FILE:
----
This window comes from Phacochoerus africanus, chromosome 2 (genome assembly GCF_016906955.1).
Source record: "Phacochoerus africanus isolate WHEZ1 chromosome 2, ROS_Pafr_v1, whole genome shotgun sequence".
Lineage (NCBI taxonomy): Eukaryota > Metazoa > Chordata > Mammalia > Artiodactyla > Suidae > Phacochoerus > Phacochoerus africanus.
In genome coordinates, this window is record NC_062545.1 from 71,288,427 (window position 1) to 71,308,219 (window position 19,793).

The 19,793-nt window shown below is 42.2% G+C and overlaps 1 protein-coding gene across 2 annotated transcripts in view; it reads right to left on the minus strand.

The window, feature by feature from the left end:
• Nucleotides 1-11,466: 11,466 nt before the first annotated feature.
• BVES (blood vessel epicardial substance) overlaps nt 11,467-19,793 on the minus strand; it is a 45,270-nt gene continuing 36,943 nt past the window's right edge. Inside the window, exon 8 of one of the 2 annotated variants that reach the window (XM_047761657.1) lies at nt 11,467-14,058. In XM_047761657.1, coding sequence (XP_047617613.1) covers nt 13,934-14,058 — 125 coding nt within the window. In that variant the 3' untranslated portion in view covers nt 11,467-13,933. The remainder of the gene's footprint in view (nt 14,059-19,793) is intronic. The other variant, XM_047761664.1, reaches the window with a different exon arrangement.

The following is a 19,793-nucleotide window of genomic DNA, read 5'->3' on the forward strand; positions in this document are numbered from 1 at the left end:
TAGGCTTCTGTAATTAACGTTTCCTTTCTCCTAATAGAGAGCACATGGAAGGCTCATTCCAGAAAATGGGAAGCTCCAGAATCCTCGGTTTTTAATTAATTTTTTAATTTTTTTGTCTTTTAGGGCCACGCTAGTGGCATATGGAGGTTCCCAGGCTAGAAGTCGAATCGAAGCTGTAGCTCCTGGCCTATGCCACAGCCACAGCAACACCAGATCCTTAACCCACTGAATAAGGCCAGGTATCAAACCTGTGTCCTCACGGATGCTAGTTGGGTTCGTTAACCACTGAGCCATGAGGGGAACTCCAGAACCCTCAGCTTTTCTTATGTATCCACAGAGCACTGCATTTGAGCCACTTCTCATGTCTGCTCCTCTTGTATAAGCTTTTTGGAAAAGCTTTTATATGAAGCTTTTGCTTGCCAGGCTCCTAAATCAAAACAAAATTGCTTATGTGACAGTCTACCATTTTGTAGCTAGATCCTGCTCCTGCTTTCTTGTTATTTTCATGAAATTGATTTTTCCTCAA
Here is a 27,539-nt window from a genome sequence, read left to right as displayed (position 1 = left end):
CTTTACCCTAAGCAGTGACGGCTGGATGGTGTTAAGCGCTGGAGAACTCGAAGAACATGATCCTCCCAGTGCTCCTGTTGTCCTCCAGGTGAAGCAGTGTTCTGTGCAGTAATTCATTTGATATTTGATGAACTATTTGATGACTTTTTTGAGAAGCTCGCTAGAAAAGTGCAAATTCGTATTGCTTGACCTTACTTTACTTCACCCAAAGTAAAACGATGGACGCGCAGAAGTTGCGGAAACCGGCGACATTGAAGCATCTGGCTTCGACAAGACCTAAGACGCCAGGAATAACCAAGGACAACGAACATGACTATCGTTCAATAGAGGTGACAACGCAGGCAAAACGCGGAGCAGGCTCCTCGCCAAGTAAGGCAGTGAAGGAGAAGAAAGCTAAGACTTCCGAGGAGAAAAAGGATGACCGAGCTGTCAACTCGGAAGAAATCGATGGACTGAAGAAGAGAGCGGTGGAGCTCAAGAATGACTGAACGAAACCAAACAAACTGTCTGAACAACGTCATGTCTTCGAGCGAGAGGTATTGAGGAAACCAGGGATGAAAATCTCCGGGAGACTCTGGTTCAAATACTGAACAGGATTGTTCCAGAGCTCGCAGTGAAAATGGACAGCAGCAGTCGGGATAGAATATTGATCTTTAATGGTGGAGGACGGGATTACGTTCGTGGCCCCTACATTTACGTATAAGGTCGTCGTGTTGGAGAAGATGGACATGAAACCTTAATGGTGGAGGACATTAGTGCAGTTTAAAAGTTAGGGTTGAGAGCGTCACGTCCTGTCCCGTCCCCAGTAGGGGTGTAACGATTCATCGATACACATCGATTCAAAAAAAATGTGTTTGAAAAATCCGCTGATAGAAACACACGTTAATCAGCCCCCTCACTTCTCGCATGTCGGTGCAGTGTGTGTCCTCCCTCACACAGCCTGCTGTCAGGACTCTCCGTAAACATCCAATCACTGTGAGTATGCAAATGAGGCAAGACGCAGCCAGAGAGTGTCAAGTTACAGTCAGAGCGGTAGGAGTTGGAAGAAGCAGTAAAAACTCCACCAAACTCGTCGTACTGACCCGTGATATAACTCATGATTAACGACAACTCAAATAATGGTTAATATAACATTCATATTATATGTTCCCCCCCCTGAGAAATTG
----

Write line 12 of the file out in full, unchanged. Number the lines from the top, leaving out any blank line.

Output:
CTTTACCCTAAGCAGTGACGGCTGGATGGTGTTAAGCGCTGGAGAACTCGAAGAACATGATCCTCCCAGTGCTCCTGTTGTCCTCCAGGTGAAGCAGTGTTCTGTGCAGTAATTCATTTGATATTTGATGAACTATTTGATGACTTTTTTGAGAAGCTCGCTAGAAAAGTGCAAATTCGTATTGCTTGACCTTACTTTACTTCACCCAAAGTAAAACGATGGACGCGCAGAAGTTGCGGAAACCGGCGACATTGAAGCATCTGGCTTCGACAAGACCTAAGACGCCAGGAATAACCAAGGACAACGAACATGACTATCGTTCAATAGAGGTGACAACGCAGGCAAAACGCGGAGCAGGCTCCTCGCCAAGTAAGGCAGTGAAGGAGAAGAAAGCTAAGACTTCCGAGGAGAAAAAGGATGACCGAGCTGTCAACTCGGAAGAAATCGATGGACTGAAGAAGAGAGCGGTGGAGCTCAAGAATGACTGAACGAAACCAAACAAACTGTCTGAACAACGTCATGTCTTCGAGCGAGAGGTATTGAGGAAACCAGGGATGAAAATCTCCGGGAGACTCTGGTTCAAATACTGAACAGGATTGTTCCAGAGCTCGCAGTGAAAATGGACAGCAGCAGTCGGGATAGAATATTGATCTTTAATGGTGGAGGACGGGATTACGTTCGTGGCCCCTACATTTACGTATAAGGTCGTCGTGTTGGAGAAGATGGACATGAAACCTTAATGGTGGAGGACATTAGTGCAGTTTAAAAGTTAGGGTTGAGAGCGTCACGTCCTGTCCCGTCCCCAGTAGGGGTGTAACGATTCATCGATACACATCGATTCAAAAAAAATGTGTTTGAAAAATCCGCTGATAGAAACACACGTTAATCAGCCCCCTCACTTCTCGCATGTCGGTGCAGTGTGTGTCCTCCCTCACACAGCCTGCTGTCAGGACTCTCCGTAAACATCCAATCACTGTGAGTATGCAAATGAGGCAAGACGCAGCCAGAGAGTGTCAAGTTACAGTCAGAGCGGTAGGAGTTGGAAGAAGCAGTAAAAACTCCACCAAACTCGTCGTACTGACCCGTGATATAACTCATGATTAACGACAACTCAAATAATGGTTAATATAACATTCATATTATATGTTCCCCCCCCTGAGAAATTG